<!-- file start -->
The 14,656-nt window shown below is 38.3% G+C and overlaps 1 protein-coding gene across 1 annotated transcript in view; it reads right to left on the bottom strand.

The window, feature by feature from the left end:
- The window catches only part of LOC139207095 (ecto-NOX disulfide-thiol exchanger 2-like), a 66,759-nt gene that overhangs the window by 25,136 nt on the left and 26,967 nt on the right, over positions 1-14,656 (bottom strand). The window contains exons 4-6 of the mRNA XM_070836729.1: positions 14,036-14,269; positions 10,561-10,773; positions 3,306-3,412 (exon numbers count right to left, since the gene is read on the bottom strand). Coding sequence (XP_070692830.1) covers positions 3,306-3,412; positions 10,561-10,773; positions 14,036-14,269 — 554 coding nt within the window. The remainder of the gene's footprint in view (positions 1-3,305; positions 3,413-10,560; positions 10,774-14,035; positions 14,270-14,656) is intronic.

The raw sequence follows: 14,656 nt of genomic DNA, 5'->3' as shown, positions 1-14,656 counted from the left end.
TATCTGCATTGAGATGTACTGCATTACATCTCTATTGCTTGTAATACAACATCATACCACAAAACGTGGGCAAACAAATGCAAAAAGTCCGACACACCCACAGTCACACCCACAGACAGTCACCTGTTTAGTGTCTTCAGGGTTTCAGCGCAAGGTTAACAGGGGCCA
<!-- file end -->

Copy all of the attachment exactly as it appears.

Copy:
The 14,656-nt window shown below is 38.3% G+C and overlaps 1 protein-coding gene across 1 annotated transcript in view; it reads right to left on the bottom strand.

The window, feature by feature from the left end:
- The window catches only part of LOC139207095 (ecto-NOX disulfide-thiol exchanger 2-like), a 66,759-nt gene that overhangs the window by 25,136 nt on the left and 26,967 nt on the right, over positions 1-14,656 (bottom strand). The window contains exons 4-6 of the mRNA XM_070836729.1: positions 14,036-14,269; positions 10,561-10,773; positions 3,306-3,412 (exon numbers count right to left, since the gene is read on the bottom strand). Coding sequence (XP_070692830.1) covers positions 3,306-3,412; positions 10,561-10,773; positions 14,036-14,269 — 554 coding nt within the window. The remainder of the gene's footprint in view (positions 1-3,305; positions 3,413-10,560; positions 10,774-14,035; positions 14,270-14,656) is intronic.

The raw sequence follows: 14,656 nt of genomic DNA, 5'->3' as shown, positions 1-14,656 counted from the left end.
TATCTGCATTGAGATGTACTGCATTACATCTCTATTGCTTGTAATACAACATCATACCACAAAACGTGGGCAAACAAATGCAAAAAGTCCGACACACCCACAGTCACACCCACAGACAGTCACCTGTTTAGTGTCTTCAGGGTTTCAGCGCAAGGTTAACAGGGGCCA